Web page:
Just start it – part II: how to get big projects going
Turn off the TV, devote a couple hours each night, and soon your big project will be launched. Here are 11 big projects you could tackle.
If you go home tonight and devote two hours to a big project at home, you’ve got a start.Skip to next paragraph
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Go home every night this week and spend two more hours and you’ve poured ten hours into that project. Spend four hours on Saturday and four hours on Sunday and you’ve got eighteen hours of project time.
You can do something that you didn’t really think you could ever get done. In one week.
The rest of this post consists of twenty two projects you can do this week if you put some elbow grease and some time into it. Each one of them will save you either money or time over the long haul.
I encourage you to spend two hours each night – just flip off the television – and a few hours over the weekend completing one of these projects or one of your own devising. You’ll feel great on the other end of it – and you’ll be set up to save a lot of money or a lot of time in the future.
Make your home more energy efficient. The big part of doing this is air sealing your home, but it also includes things like installing a programmable thermostat and replacing your furnace filters and adjusting your ceiling fans for the right season.
Get a GTD system up and running. I thoroughly covered GTD earlier this year. A GTD system in place is really awesome, but setting one up takes a lot of time. Invest the time this week to corraling all your stuff and processing all of it.
Go through a full home and auto maintenance checklist. There are so many things around a typical American home (and garage) that will last much, much longer with a bit of maintenance. Why not spend this week maintaining all of the stuff you have so that it’ll stay working well for much longer, saving you money and time over the long haul? Use this home and auto maintenance checklist to get started.
Start a real filing system and get all of your papers into it. A good filing system makes it much easier to find things when you need them and also gives you clear places to put the papers you accumulate. Here’s some guidance for starting your own filing system. At the same time, you might want to consider making a master information document to leave behind.
Clean out all of your closets, decide what you actually ought to keep, and sell the rest. If you’re like most of us, your closets are full of clothes and other items that you’ve stuck into storage with the good intention of using them at a later date, only to find that that later date will probably never come. Clean out those closets and sell off the stuff jammed in the back that you haven’t seen in years, because if you haven’t seen it in years, you probably don’t need it.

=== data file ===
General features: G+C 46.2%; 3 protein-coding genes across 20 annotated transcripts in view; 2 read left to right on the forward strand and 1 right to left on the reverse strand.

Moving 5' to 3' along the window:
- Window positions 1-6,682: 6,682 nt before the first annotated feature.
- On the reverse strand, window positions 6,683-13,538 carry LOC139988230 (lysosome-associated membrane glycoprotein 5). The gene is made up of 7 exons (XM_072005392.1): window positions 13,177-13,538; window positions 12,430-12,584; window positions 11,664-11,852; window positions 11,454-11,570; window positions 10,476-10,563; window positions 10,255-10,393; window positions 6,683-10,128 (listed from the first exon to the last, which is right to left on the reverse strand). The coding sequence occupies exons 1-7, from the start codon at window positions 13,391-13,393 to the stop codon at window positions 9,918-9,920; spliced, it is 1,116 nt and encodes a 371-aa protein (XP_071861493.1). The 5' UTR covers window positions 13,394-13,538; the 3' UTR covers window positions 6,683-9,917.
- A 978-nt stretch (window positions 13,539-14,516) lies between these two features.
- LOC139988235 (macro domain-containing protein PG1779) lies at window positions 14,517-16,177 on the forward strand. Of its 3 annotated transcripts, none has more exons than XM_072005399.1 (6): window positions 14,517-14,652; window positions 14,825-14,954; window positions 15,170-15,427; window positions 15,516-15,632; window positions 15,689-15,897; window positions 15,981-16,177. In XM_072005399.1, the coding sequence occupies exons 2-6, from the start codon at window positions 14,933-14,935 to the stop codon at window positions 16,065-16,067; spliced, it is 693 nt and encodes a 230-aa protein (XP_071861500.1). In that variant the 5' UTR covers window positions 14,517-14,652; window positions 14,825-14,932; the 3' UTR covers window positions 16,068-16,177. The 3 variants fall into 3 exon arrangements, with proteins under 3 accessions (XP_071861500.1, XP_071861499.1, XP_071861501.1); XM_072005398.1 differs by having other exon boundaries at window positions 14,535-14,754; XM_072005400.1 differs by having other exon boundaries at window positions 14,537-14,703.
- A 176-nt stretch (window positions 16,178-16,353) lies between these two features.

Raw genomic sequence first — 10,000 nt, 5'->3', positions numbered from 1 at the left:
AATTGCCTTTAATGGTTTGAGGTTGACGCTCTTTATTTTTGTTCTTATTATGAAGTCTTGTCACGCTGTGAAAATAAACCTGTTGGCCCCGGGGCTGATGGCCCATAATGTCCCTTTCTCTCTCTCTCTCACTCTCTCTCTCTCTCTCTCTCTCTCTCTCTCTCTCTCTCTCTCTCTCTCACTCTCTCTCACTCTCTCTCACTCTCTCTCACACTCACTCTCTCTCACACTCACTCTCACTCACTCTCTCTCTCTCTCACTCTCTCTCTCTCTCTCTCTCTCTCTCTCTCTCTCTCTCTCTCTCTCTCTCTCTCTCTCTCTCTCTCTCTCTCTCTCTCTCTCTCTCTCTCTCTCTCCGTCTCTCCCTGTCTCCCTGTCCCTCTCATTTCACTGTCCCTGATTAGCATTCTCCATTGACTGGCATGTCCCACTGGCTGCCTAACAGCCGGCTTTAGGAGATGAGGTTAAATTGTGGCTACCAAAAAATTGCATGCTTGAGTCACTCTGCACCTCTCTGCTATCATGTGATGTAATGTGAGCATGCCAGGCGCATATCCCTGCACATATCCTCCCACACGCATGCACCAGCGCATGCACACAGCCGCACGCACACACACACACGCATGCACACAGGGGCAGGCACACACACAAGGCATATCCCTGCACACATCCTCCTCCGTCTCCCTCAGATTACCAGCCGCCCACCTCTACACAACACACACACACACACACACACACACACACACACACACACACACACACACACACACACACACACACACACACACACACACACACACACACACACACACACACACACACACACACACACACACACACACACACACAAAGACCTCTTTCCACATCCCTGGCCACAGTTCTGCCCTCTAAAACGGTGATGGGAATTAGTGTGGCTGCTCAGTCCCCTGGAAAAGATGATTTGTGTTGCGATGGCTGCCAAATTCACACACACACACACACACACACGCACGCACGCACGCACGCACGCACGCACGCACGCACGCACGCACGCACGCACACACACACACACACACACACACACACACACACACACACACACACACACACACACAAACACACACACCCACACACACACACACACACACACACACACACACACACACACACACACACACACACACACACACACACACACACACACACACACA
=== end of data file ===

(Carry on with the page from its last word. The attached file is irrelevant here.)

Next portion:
Reorganize your pantry, fridge, and cupboards with real staples and prepare all your meals at home. A good pantry and fridge isn’t full of convenience foods that taste okay but are pretty unhealthy. Instead, they’re full of staples – items that can easily be combined with whatever fresh ingredients you have on hand to make tasty and healthy (and very cheap) meals. Clean out your pantry and give some of those convenience foods away to the food pantry – and replace them with real food staples. Then spend this week devoted to actually learning how to get around in the kitchen, preparing real dishes out of real ingredients.
Identify a great bank and transfer your accounts to them. ATM fees, overdraft fees, and maintenance fees got you down? There are a lot of banks out there that don’t push you around and are glad to have your business. Think about the features you want a bank to have and look at a wide variety of them (including online banks) using services like BankRate. When you find a bank that matches your needs, move your accounts there, making sure all of your automatic transfers and payments move as well.
Open up a Roth IRA and figure out your investment plan. I use a Roth IRA at Vanguard for my retirement savings. My belief is that if you’re making less than six figures and aren’t receiving an employer match on your retirement at work, your best retirement choice is a Roth IRA. Look for the right investment house for you (Vanguard is the one I use, but there are many solid ones out there, like Fidelity and Charles Schwab), then open an account and study the investment options carefully. Do some reading on retirement choices, but start your investments immediately in something very broadly based – you can always update this later.
Go through your media collections, pare them down, then sell or trade the excess items online. A media collection purge can go a long way towards reducing the clutter in your home and also reducing the cost of future books, games, movies, and so on. The best way to do this is to simply go through your collections, determine ones that you don’t mind no longer having, then listing them on sites like PaperBackSwap or SwapADVD.
Start teaching yourself a new skill related to your career. Almost all of us bring some sort of specific skill to the table in the workplace. At the same time, almost all of us can benefit by showing off newly learned skills at work – they’ll help us get ahead at our current job and improve our resume for the next. Start using your spare time to learn a new language, learn a new piece of software, learn some new programming skills, take an evening class, or study up on an emerging topic in your field. You’ll suddenly have that edge that you haven’t had before.
What are you going to do this week to make your life better? It’s up to you to turn off the television or the computer each evening this week and doing something that will really improve your situation.
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